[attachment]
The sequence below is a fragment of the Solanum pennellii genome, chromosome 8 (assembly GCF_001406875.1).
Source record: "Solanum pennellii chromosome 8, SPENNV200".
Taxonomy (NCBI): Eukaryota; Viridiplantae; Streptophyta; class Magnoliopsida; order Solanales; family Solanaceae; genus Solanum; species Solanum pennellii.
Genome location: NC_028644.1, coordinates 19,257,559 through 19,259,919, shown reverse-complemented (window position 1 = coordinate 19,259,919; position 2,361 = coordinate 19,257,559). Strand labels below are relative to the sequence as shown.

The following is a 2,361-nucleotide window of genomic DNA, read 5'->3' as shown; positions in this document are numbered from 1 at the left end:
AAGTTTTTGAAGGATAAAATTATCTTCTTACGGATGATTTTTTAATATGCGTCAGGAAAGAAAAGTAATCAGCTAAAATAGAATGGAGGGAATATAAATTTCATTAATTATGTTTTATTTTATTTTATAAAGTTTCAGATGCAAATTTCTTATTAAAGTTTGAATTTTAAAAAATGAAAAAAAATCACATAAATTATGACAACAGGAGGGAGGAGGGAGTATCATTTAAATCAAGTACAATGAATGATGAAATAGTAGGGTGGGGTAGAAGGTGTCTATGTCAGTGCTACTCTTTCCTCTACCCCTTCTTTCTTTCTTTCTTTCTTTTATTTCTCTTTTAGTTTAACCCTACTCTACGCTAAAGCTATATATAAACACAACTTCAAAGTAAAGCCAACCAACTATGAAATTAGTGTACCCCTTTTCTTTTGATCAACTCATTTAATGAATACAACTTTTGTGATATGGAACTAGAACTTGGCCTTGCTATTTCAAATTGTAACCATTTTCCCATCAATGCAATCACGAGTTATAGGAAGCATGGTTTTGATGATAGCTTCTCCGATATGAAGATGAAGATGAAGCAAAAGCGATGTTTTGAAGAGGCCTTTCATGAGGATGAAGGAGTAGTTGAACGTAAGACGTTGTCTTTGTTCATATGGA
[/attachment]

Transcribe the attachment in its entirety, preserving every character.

The sequence below is a fragment of the Solanum pennellii genome, chromosome 8 (assembly GCF_001406875.1).
Source record: "Solanum pennellii chromosome 8, SPENNV200".
Taxonomy (NCBI): Eukaryota; Viridiplantae; Streptophyta; class Magnoliopsida; order Solanales; family Solanaceae; genus Solanum; species Solanum pennellii.
Genome location: NC_028644.1, coordinates 19,257,559 through 19,259,919, shown reverse-complemented (window position 1 = coordinate 19,259,919; position 2,361 = coordinate 19,257,559). Strand labels below are relative to the sequence as shown.

The following is a 2,361-nucleotide window of genomic DNA, read 5'->3' as shown; positions in this document are numbered from 1 at the left end:
AAGTTTTTGAAGGATAAAATTATCTTCTTACGGATGATTTTTTAATATGCGTCAGGAAAGAAAAGTAATCAGCTAAAATAGAATGGAGGGAATATAAATTTCATTAATTATGTTTTATTTTATTTTATAAAGTTTCAGATGCAAATTTCTTATTAAAGTTTGAATTTTAAAAAATGAAAAAAAATCACATAAATTATGACAACAGGAGGGAGGAGGGAGTATCATTTAAATCAAGTACAATGAATGATGAAATAGTAGGGTGGGGTAGAAGGTGTCTATGTCAGTGCTACTCTTTCCTCTACCCCTTCTTTCTTTCTTTCTTTCTTTTATTTCTCTTTTAGTTTAACCCTACTCTACGCTAAAGCTATATATAAACACAACTTCAAAGTAAAGCCAACCAACTATGAAATTAGTGTACCCCTTTTCTTTTGATCAACTCATTTAATGAATACAACTTTTGTGATATGGAACTAGAACTTGGCCTTGCTATTTCAAATTGTAACCATTTTCCCATCAATGCAATCACGAGTTATAGGAAGCATGGTTTTGATGATAGCTTCTCCGATATGAAGATGAAGATGAAGCAAAAGCGATGTTTTGAAGAGGCCTTTCATGAGGATGAAGGAGTAGTTGAACGTAAGACGTTGTCTTTGTTCATATGGA